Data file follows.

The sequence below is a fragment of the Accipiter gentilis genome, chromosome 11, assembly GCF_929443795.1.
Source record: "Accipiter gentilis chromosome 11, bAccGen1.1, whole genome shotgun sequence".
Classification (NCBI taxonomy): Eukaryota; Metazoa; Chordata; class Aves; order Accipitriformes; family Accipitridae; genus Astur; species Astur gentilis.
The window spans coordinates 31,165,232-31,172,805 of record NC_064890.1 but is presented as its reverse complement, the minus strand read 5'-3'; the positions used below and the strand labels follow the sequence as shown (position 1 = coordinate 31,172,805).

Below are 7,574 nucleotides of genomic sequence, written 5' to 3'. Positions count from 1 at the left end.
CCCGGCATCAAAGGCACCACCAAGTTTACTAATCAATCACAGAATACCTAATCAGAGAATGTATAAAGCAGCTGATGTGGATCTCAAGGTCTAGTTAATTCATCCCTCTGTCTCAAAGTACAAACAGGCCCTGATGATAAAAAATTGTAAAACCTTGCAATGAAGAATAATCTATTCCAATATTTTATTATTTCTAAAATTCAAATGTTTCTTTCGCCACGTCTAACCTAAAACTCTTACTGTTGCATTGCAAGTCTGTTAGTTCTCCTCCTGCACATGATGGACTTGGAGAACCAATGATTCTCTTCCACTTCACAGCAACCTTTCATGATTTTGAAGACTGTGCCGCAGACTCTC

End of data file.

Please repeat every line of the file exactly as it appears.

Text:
The sequence below is a fragment of the Accipiter gentilis genome, chromosome 11, assembly GCF_929443795.1.
Source record: "Accipiter gentilis chromosome 11, bAccGen1.1, whole genome shotgun sequence".
Classification (NCBI taxonomy): Eukaryota; Metazoa; Chordata; class Aves; order Accipitriformes; family Accipitridae; genus Astur; species Astur gentilis.
The window spans coordinates 31,165,232-31,172,805 of record NC_064890.1 but is presented as its reverse complement, the minus strand read 5'-3'; the positions used below and the strand labels follow the sequence as shown (position 1 = coordinate 31,172,805).

Below are 7,574 nucleotides of genomic sequence, written 5' to 3'. Positions count from 1 at the left end.
CCCGGCATCAAAGGCACCACCAAGTTTACTAATCAATCACAGAATACCTAATCAGAGAATGTATAAAGCAGCTGATGTGGATCTCAAGGTCTAGTTAATTCATCCCTCTGTCTCAAAGTACAAACAGGCCCTGATGATAAAAAATTGTAAAACCTTGCAATGAAGAATAATCTATTCCAATATTTTATTATTTCTAAAATTCAAATGTTTCTTTCGCCACGTCTAACCTAAAACTCTTACTGTTGCATTGCAAGTCTGTTAGTTCTCCTCCTGCACATGATGGACTTGGAGAACCAATGATTCTCTTCCACTTCACAGCAACCTTTCATGATTTTGAAGACTGTGCCGCAGACTCTC